FLSA exempt classification regs are one step closer to release
May 26, 2015
As reported last week in everythingpeople.™ This Week!, the Department of Labor (DOL) has released its new “Exemption” regulations to the Office of Management and Budget (OMB) for their review. The public has not yet seen the final rule but we can anticipate what the DOL will do.
First they will make a lot more employees overtime eligible. As HR practitioners know, there are three tests for the exempt employment classification: The worker must be paid a salary; the salary must be at least $455/week ($23,660/year); and the job as performed must meet the job duties and responsibilities test(s).
The primary approach the DOL will use to make a lot more workers overtime eligible will be to raise the minimum salary a worker must earn to be exempt from overtime. It is being reported that the new weekly salary required will be between $800 and $1,200 per week ($41,600 and $62,400). The impact of this change, regardless of where it falls between those parameters, will be felt mostly by employers in service and retail industries. But if the minimum salary is increased to the high end, it is a fair assumption most employers will be impacted.
The second major change will impact the “duties” test for the Executive exemption. Tammy McCutchen, former administrator for the DOL’s Wage and Hour Division and now a private attorney, has reported on her firm’s blog that the DOL is also likely to adopt a “California-style” rule that would require an employee to spend more than 50% of his or her time performing exempt work to be classified as such. Ms. McCutchen also reported that the DOL may possibly eliminate the “concurrent duties” concept, whereby managers can be exempt if they are doing the same work as their direct reports as long as the management responsibilities remain their “primary” function.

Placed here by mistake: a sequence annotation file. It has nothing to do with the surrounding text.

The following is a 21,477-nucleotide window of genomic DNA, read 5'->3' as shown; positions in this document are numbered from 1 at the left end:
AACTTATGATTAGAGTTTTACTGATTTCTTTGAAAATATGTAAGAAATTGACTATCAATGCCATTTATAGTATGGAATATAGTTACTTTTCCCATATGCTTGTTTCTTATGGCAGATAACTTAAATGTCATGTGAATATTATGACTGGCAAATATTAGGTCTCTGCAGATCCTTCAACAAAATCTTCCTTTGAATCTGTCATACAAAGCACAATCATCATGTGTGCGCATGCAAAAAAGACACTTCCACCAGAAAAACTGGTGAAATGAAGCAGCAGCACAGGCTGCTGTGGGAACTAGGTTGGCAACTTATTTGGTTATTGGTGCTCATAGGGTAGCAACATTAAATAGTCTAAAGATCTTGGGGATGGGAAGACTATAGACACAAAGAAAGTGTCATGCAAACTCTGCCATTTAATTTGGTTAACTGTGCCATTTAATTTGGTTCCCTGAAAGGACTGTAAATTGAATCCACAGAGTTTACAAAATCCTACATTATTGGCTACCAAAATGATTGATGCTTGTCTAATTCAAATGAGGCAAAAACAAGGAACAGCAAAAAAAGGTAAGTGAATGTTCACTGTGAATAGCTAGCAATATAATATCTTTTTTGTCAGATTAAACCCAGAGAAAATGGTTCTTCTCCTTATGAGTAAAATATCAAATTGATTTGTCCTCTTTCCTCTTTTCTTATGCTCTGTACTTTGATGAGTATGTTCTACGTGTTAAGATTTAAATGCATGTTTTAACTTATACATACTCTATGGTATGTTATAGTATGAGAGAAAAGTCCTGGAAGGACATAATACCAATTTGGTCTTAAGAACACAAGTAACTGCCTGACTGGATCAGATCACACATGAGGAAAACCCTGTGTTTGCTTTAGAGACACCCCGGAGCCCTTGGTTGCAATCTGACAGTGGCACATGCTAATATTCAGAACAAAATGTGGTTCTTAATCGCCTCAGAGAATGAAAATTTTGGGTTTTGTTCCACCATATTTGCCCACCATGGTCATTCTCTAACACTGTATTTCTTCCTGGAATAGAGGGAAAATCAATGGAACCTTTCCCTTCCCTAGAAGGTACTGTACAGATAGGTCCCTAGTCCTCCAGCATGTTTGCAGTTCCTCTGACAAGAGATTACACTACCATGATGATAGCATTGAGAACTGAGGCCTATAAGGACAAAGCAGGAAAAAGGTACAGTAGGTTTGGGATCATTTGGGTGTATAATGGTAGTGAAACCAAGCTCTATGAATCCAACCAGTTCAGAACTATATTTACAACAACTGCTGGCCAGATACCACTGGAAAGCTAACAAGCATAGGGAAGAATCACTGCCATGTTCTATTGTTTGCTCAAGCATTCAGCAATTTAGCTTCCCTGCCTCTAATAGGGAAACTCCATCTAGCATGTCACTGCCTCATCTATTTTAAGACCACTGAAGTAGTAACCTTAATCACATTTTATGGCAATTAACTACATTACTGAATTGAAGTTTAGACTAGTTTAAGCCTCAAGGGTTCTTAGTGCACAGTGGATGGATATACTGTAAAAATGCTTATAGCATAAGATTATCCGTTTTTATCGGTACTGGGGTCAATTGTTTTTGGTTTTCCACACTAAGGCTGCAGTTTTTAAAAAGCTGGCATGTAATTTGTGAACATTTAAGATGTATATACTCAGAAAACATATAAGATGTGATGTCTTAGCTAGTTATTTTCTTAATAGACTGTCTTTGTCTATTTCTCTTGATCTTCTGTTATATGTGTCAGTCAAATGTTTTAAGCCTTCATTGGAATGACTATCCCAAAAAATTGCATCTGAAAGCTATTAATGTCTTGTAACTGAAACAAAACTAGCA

Many employers have relied on the above rules to classify their first line supervisors and other jobs as exempt, even as they require them to perform non-exempt work when called upon at any time. As long as some exempt work was part of the job, these employees could still be legally be treated as exempt under the “concurrent duties” concept. The DOL has challenged these exempt classification determinations; but at least so far the courts have interpreted the exempt classification in favor of the employer under the current wage and hour rules.
There is also an expectation that the Professional and Administrative exemptions duties tests will be modified or changed. For the Professional exemption, for example, the DOL may define a stricter interpretation of the term “advanced knowledge,” which would limit the employer’s ability to take highly specialized non-degreed individuals and classify them as Professional. As for the Administrative exemption, observers believe that the duties requirement will change to “must be involved in work related to management policies” as opposed to the current definition of “work directly related to management of general business operations.” If this happens, it could dramatically limit employers’ ability to claim the Administrative exemption for certain office employees.
When the OMB completes its review, the new rules will be published in the Federal Register. At that point a comment period will ensue and any further changes will be made before the rules will be re-released in their final form. Though the rules will not likely take effect before the end of 2015 or probably the early part of 2016, employers a) with salary thresholds below at least $42,000/yr. for exempt employee classification, and/or b) that have “supervisors” who perform a lot of day-to-day labor in addition to their supervisory responsibilities, would be wise to review those positions and put a plan in place to either re-classify those jobs to non-exempt or adjust their salary levels and/or duties to bring those positions in line with the anticipated changes..
ASE will schedule a Hot Button Briefing that will update members on the new regulations as soon as they are released. Further ASE will provide information on any developments in its regularly scheduled training courses addressing Salary and Wage Administration and Wage and Hour Law. As always, the first information on important employment law developments will come out to the members everythingpeople.™ This Week! or a special e-blast.